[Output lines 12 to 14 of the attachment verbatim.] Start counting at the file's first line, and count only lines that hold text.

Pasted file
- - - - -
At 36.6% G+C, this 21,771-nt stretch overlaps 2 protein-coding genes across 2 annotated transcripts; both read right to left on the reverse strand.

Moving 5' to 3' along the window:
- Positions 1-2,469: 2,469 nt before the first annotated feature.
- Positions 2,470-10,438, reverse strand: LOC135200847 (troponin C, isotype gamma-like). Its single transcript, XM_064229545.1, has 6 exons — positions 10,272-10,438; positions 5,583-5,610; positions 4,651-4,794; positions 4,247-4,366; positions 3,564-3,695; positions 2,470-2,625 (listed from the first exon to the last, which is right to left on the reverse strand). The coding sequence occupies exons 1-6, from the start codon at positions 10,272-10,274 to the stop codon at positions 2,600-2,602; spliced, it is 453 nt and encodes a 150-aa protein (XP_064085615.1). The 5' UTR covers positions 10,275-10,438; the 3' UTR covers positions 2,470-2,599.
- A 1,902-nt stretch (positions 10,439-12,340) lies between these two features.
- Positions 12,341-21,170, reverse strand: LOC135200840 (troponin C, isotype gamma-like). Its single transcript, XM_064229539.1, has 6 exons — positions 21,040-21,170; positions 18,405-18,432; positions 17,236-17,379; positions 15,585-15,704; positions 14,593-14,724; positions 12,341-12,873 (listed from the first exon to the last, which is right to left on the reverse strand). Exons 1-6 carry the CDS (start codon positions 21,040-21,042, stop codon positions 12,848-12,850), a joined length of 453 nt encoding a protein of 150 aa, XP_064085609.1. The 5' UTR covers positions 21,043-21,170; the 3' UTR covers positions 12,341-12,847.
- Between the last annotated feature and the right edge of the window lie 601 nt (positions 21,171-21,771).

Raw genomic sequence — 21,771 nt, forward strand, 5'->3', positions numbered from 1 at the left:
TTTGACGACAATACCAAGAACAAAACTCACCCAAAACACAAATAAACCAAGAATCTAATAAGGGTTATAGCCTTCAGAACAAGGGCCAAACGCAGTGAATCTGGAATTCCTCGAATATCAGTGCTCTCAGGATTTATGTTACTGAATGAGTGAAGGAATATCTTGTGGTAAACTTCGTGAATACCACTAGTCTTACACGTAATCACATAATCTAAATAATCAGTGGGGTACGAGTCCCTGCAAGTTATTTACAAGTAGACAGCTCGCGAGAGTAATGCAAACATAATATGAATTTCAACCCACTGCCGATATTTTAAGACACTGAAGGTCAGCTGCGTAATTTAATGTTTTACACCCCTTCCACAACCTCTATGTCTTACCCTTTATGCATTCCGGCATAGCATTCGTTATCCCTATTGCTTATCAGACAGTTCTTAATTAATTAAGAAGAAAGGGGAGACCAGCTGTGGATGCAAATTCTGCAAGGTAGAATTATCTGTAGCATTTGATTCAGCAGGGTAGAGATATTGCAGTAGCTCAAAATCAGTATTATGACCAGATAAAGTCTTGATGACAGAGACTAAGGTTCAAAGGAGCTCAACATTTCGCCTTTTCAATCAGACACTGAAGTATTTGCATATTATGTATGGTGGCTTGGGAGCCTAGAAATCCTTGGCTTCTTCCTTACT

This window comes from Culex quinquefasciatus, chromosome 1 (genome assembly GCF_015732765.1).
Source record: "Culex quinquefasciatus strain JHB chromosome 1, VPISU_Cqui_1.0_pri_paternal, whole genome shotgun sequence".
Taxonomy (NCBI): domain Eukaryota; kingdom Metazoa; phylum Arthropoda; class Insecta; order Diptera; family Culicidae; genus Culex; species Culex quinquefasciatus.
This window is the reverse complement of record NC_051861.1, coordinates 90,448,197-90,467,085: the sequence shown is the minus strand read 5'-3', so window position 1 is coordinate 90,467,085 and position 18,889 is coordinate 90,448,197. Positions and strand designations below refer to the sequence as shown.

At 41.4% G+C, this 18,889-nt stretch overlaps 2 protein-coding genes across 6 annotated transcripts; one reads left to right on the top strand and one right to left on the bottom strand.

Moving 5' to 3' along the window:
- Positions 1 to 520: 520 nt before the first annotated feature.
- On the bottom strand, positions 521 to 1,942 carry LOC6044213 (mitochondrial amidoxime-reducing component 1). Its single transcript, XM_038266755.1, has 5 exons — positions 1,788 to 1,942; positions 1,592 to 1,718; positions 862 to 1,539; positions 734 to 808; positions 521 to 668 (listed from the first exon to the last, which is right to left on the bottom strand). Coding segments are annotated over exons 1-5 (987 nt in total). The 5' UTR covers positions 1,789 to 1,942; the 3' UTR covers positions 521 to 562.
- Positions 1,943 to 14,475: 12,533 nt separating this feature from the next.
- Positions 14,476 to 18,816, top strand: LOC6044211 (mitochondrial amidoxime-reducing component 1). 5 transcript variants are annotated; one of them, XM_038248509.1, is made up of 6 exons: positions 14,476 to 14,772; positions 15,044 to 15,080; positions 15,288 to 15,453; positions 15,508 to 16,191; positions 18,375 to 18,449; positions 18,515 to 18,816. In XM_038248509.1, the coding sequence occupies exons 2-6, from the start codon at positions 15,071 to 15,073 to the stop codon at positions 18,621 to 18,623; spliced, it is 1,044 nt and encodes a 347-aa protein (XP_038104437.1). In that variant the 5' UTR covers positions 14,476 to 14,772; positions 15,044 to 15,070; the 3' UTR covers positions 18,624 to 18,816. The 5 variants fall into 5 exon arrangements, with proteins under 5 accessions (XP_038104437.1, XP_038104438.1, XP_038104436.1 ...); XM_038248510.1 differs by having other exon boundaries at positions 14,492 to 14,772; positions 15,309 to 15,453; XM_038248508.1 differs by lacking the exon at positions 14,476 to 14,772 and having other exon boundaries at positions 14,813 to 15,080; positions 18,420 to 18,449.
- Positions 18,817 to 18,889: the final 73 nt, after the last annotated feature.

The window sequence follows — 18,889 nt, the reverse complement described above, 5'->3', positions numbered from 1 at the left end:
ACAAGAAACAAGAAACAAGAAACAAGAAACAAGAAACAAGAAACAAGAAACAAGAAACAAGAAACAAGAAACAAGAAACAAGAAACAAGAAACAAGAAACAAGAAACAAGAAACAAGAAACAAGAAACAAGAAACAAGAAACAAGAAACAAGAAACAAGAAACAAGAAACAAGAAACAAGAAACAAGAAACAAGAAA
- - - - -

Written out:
Taxonomy (NCBI): domain Eukaryota; kingdom Metazoa; phylum Arthropoda; class Insecta; order Diptera; family Culicidae; genus Culex; species Culex quinquefasciatus.
This window is the reverse complement of record NC_051861.1, coordinates 90,448,197-90,467,085: the sequence shown is the minus strand read 5'-3', so window position 1 is coordinate 90,467,085 and position 18,889 is coordinate 90,448,197. Positions and strand designations below refer to the sequence as shown.

At 41.4% G+C, this 18,889-nt stretch overlaps 2 protein-coding genes across 6 annotated transcripts; one reads left to right on the top strand and one right to left on the bottom strand.